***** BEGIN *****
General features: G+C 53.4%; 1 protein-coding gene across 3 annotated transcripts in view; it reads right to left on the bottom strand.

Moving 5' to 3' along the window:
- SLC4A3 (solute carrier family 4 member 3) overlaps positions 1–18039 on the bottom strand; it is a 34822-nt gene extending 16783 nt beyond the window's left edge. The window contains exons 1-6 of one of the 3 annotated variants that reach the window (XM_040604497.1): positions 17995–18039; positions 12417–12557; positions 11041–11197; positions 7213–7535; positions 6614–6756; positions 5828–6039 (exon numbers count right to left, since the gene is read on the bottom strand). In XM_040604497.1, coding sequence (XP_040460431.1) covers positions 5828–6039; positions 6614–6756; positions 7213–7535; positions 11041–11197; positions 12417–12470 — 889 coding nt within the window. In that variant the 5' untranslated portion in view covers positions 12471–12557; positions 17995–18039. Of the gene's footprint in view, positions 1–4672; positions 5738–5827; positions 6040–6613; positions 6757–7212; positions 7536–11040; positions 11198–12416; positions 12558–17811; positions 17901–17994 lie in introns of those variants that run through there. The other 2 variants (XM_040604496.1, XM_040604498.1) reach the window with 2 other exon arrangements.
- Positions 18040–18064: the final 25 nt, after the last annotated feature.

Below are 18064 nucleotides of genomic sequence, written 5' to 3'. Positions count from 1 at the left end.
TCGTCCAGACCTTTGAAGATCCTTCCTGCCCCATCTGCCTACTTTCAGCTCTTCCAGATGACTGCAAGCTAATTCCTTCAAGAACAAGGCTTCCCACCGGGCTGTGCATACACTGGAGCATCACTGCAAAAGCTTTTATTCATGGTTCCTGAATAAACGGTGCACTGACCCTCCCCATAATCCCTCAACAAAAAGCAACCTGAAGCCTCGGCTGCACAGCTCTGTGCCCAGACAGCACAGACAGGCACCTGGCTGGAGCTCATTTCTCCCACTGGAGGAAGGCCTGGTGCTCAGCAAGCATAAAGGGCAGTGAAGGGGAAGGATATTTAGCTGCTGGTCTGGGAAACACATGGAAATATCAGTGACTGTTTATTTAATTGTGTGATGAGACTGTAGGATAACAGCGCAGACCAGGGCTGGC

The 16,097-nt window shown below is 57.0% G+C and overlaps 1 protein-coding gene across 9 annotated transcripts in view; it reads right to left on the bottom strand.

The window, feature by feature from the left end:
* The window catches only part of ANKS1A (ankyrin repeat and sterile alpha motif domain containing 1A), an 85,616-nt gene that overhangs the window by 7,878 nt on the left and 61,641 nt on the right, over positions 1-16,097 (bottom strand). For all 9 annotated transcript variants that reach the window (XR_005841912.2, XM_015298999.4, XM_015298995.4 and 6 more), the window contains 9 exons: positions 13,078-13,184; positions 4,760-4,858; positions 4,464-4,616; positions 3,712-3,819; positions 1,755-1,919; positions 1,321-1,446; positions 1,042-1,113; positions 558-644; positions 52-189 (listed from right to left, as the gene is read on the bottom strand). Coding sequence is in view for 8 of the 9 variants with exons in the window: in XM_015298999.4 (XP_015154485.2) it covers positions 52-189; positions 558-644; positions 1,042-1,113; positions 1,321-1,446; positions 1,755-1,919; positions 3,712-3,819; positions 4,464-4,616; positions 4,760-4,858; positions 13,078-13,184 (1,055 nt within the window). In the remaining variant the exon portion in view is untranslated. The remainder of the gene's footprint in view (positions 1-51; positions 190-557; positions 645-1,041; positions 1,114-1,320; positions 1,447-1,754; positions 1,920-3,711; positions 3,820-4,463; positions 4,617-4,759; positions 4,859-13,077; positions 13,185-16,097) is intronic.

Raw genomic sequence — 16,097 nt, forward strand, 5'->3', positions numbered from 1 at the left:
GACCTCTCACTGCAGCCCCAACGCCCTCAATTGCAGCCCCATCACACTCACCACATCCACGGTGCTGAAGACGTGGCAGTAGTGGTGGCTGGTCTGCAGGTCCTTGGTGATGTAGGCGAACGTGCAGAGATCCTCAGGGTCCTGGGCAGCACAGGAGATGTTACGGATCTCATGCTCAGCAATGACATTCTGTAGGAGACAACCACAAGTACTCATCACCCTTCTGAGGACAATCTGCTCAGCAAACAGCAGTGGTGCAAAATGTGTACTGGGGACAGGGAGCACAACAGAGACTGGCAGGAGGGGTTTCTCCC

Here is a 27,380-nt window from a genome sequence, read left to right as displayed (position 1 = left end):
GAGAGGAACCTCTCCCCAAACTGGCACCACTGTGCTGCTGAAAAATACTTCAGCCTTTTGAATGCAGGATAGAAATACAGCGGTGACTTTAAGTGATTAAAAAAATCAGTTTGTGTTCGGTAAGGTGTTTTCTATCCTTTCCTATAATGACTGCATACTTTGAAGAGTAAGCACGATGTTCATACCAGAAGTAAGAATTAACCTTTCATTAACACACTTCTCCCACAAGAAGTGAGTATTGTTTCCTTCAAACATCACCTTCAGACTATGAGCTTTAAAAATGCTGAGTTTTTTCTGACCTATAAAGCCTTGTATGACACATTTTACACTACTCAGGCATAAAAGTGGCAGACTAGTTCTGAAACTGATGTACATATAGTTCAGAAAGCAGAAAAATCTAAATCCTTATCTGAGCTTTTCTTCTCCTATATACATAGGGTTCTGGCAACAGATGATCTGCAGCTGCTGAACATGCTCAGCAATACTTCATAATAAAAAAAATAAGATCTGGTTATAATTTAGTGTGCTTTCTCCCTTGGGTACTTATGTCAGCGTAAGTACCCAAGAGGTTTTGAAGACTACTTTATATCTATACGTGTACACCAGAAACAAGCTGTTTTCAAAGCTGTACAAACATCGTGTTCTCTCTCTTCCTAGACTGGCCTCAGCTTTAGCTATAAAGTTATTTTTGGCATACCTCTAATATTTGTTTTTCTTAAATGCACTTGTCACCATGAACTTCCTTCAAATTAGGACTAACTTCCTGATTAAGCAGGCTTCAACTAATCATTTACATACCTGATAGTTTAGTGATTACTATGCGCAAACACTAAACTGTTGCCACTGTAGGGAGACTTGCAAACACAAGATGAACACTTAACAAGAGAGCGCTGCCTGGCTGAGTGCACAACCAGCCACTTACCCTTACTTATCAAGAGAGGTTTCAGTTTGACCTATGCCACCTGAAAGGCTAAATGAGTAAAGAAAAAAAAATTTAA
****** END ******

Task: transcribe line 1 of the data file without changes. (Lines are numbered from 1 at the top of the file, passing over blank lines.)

General features: G+C 53.4%; 1 protein-coding gene across 3 annotated transcripts in view; it reads right to left on the bottom strand.